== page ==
The trend in the willows.

Finding ways to use renewable resources is the name of the game these days. Vernon-Verona-Sherrill FFA in Verona, N.Y., became part of this movement with their Willow Biomass Project.

The chapter’s environmental resources committee contacted Larry Smart of Cornell University to ask for his advice about a test plot for the project. FFA members then got to work under the tutelage of both Cornell University and the Syracuse University School of Environmental Science and Forestry.

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Changing Conversations

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By Kelsey Kennedy

Thursday morning, a meeting room at the Indiana Convention Center was full of FFA members, staff and members of Connecting cultures in FFA the Native American community. They had traveled from all over the country to discuss the future of Native American students in FFA and how to help other FFA members learn more about their culture. While Flores and Moore expected around 30 people to come, more than 100 people made their way to the round table over the course of the morning.

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Celebrating Cultures

By Kelsey Kennedy

Dazzling colors, swirling flutes and Native American dance took over the national convention stage after the last opening session on Wednesday night. The award-winning Native American musical group Brulé performed while dressed in traditional regalia. For Paul LaRouche, a member of the Lower Brule Sioux tribe and the founder of Brulé, their performance at national convention was “combination outreach, combination education and part rock concert.”

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Connecting Cultures in FFA

Brule performance, 2011 National FFA Convention

By Kelsey Kennedy

For Josh Moore, it all started his senior year of high school with an essay contest sponsored by the Intertribal Agriculture Council, an organization that promotes the conservation, development and use of agricultural resources for Native Americans. Soon, Moore was elected state vice president of the Arizona FFA association and was traveling all over the country to spread his message: Native Americans and their contributions to agriculture are important and these students need something like FFA in their lives.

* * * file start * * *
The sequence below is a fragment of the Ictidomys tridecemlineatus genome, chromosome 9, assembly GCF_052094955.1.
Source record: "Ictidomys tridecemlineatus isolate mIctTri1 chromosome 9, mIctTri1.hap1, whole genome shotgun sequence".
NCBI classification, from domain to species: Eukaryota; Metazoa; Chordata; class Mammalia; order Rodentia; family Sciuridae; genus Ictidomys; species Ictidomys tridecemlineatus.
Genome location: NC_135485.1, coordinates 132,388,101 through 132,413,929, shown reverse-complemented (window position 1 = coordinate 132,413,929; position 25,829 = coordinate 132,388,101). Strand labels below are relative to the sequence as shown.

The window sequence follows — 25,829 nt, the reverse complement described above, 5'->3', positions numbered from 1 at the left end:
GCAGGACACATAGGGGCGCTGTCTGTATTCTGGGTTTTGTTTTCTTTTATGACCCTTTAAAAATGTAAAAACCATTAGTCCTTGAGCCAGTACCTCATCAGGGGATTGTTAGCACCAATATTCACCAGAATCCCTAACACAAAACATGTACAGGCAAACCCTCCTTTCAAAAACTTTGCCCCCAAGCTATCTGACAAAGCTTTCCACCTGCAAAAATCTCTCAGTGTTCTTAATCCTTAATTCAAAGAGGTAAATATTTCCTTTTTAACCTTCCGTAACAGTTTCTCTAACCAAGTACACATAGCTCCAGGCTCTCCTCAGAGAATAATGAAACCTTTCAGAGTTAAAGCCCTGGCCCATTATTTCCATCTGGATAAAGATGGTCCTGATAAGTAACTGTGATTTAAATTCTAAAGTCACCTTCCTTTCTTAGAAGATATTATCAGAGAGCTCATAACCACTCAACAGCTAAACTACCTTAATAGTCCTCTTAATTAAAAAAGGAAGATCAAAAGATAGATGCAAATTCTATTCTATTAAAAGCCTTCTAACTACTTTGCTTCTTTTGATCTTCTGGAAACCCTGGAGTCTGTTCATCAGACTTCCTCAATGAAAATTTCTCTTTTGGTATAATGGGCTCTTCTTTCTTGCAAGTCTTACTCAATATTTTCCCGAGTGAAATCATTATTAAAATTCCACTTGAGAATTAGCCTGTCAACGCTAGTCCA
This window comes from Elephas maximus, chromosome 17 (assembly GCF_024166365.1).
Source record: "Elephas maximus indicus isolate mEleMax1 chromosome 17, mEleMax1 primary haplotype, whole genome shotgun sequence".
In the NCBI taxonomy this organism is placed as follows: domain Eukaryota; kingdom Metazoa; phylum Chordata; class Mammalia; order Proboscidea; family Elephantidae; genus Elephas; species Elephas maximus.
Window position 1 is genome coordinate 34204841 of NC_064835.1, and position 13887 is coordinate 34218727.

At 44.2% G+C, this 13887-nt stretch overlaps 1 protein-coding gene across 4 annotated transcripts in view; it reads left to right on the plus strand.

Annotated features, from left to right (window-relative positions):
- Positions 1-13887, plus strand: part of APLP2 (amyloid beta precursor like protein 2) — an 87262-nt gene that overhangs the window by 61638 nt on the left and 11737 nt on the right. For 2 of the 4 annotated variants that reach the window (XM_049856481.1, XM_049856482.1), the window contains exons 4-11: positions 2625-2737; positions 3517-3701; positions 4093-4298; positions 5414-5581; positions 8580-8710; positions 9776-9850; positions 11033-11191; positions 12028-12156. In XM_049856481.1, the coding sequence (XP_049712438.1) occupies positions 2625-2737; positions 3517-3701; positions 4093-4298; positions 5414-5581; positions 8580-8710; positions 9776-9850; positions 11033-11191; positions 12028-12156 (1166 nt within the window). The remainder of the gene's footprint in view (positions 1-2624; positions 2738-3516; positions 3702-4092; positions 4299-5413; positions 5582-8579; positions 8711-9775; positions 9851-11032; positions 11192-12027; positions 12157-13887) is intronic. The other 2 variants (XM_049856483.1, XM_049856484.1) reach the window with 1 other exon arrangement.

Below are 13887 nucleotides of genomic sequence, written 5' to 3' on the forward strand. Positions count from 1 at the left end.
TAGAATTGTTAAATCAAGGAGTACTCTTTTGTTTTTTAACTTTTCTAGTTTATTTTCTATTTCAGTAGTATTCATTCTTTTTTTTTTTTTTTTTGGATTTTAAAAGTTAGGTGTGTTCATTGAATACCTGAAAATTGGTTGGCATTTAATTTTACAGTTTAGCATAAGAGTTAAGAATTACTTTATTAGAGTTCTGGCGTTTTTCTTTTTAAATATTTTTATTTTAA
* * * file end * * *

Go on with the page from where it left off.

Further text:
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Gone fishin’.

Have you ever wondered how a fish hatchery works? Mount Baker FFA in Deming, Wash., is well versed in the subject after raising steelhead trout in a hatchery and then releasing them.

The steelhead trout is similar to a salmon in that it migrates to sea as a juvenile and returns to fresh water as an adult to spawn. Pacific salmon die following spawning, but the steelhead trout may spawn more than once and return to the water source after each spawning.

Twenty-two FFA members helped manage the McKinnon Hatchery for six months, feeding the fish, calculating water flow to the hatchery, recording density ratios and water quality, and weighing the fish to calculate their food-to-weight ratio.

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